Lawyers fed up with paralysed judicial system in Haiti -“In February we had seven kidnappings within our ranks and one lawyer shot,”

PORT-AU-PRINCE  —  In gang-ridden Haiti going to court has become so dangerous for lawyers that they avoid it altogether: at one lower-level tribunal no hearings or trials have been held for months.

“In February we had seven kidnappings within our ranks and one lawyer shot,” Marie Suzy Legros, president of the bar association in Port-au-Prince, told AFP.

Legros was among dozens of robed lawyers who demonstrated Friday outside the home of Prime Minister Ariel Henry to complain about crime targeting attorneys in destitute and chaotic Haiti.

Moving the Palace of Justice is one of their main demands. Few lawyers dare even to go to this court complex because it is right next to a slum dominated by Haiti’s most powerful gangs.

For years the gangs used to be based in these poorest of the poor areas, by the seaside in Port-au-Prince. But over time they grew in power and spread across the city and country, staging more and more murders and kidnappings for ransom.

So Haitian lawyers are exasperated and feel added frustration with a legal system lacking the resources to work properly.

Court attacked by gangs

Addressing the demand to move the court building, the government said it would create a sort of safety corridor manned by security forces so lawyers can actually get to court. But this idea never really got off the ground.

“Sometimes gang members go inside the court looking for accomplices or brothers, depending on what they call them, to help them escape,” Legros added.

With the court system so paralysed, overcrowding in Haiti’s prisons, among the highest in the world, gets even worse.

The prison system has room for 3,000 inmates but holds more than 11,200, 80 per cent of whom are simply waiting to go on trial, and some of them have been for years, according to penal officials. And the living conditions are deplorable.

Low pay, corruption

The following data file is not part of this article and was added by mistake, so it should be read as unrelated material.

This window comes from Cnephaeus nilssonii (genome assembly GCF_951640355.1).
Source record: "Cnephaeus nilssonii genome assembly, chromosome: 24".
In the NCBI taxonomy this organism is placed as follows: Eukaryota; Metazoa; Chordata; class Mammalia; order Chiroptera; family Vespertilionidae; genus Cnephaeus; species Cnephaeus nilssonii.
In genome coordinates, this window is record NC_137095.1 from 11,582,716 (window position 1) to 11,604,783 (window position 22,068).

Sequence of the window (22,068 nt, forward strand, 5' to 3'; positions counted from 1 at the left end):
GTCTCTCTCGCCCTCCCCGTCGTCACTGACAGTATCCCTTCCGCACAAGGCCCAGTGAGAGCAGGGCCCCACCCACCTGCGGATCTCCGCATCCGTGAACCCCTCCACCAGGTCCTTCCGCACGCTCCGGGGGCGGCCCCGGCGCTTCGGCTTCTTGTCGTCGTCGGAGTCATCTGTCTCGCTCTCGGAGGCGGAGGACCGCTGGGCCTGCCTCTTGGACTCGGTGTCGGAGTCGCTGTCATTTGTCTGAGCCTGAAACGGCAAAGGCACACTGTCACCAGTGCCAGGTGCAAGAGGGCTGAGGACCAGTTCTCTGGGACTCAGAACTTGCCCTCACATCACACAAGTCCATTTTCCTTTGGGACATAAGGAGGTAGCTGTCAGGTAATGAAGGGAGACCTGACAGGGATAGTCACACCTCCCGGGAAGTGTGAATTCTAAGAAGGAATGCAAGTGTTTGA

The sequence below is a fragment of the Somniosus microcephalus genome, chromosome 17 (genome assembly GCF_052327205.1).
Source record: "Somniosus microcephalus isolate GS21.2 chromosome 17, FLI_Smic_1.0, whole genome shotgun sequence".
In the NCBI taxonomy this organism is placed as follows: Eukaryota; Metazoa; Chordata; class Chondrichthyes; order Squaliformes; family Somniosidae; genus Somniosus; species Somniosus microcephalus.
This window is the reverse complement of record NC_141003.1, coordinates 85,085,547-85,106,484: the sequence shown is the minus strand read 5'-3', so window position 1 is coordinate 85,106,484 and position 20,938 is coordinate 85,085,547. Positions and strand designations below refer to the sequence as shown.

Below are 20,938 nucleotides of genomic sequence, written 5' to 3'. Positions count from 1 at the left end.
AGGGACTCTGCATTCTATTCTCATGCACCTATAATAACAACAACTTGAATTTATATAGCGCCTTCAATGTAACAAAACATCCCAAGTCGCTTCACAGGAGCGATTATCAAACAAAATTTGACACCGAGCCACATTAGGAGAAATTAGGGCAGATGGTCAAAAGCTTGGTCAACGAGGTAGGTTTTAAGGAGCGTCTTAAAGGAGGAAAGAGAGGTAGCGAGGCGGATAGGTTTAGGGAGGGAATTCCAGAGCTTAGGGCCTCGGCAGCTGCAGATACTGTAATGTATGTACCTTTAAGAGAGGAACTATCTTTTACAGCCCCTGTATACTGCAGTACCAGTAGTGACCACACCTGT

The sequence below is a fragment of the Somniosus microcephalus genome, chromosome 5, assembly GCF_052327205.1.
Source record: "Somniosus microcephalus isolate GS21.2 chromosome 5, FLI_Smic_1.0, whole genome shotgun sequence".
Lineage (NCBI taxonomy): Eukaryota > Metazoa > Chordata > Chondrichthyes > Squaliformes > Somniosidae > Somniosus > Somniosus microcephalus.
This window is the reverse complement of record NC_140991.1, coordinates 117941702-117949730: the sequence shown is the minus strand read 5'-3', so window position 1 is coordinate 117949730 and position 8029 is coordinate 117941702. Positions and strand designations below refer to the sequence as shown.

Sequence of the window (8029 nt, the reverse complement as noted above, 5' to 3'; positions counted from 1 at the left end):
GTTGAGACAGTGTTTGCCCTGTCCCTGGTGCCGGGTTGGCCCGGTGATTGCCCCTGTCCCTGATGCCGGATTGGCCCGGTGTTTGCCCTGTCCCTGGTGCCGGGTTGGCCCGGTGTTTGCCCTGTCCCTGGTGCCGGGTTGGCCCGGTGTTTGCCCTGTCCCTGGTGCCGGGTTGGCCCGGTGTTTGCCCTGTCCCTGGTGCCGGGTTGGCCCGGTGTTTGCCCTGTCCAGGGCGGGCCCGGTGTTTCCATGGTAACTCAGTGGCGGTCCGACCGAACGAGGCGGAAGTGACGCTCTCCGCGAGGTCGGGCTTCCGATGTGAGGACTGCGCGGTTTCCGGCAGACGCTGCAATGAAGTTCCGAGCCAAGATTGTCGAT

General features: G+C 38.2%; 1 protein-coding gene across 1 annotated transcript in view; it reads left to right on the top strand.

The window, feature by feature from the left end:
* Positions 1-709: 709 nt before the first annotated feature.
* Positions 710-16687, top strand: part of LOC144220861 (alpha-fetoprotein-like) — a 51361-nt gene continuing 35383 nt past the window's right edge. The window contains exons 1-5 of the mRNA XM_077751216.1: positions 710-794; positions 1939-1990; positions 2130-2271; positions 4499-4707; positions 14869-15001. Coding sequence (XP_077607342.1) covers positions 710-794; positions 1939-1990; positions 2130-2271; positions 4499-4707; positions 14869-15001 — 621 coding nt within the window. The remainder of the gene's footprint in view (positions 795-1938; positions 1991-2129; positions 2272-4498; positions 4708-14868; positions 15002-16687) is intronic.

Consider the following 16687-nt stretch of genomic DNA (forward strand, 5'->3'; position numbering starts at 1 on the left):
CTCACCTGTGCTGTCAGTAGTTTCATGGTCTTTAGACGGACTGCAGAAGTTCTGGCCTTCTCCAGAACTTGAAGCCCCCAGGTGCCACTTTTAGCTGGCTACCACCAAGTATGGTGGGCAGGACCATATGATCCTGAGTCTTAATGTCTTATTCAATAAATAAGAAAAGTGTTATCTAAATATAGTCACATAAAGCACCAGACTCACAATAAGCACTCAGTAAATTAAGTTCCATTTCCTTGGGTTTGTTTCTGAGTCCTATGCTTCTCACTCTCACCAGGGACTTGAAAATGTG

The judicial system will suffer another blow next week when court clerks go on an open-ended strike.

“Our working conditions are precarious in Haiti. There is no equipment, no computers. In some courts there is not even any paper,” said Aine Martin, president of a national association of court clerks.

Martin said pay is low, at courts of first instance, at the bottom of the court hierarchy, as little as 150 dollars a month.

“You cannot live on that kind of wage and this is why there is so much corruption eating away at the Haitian judicial system,” said Martin.

And the decrepit physical condition of the courts defies belief.

“Because the gutters are blocked, when it rains, water with garbage flows into the court. The lawyers’ offices sometimes flood and there are files that cannot be saved,” said Legros.

The Palace of Justice collapsed during the 2010 earthquake that killed more than 200,000 people in Haiti.

“We broke ground on a new Palace of Justice in 2016, but since then nothing has been done,” said Legros.

“With no court, the sense of impunity grows and without justice there is no country,” she added.

Legros knows only too well how slowly the wheels of justice turn here. She took over the Port-au-Prince bar when her well known predecessor, Monferrier Dorval, was shot and killed outside his home in August 2020.

To this day no arrests have been made in that case.

Even the probe into the murder of president Jovenel Moise in July 2021 is going nowhere.

A fourth investigating magistrate was named to the case in March, but a month later this judge said he had not even received the case file or any resources with which to work.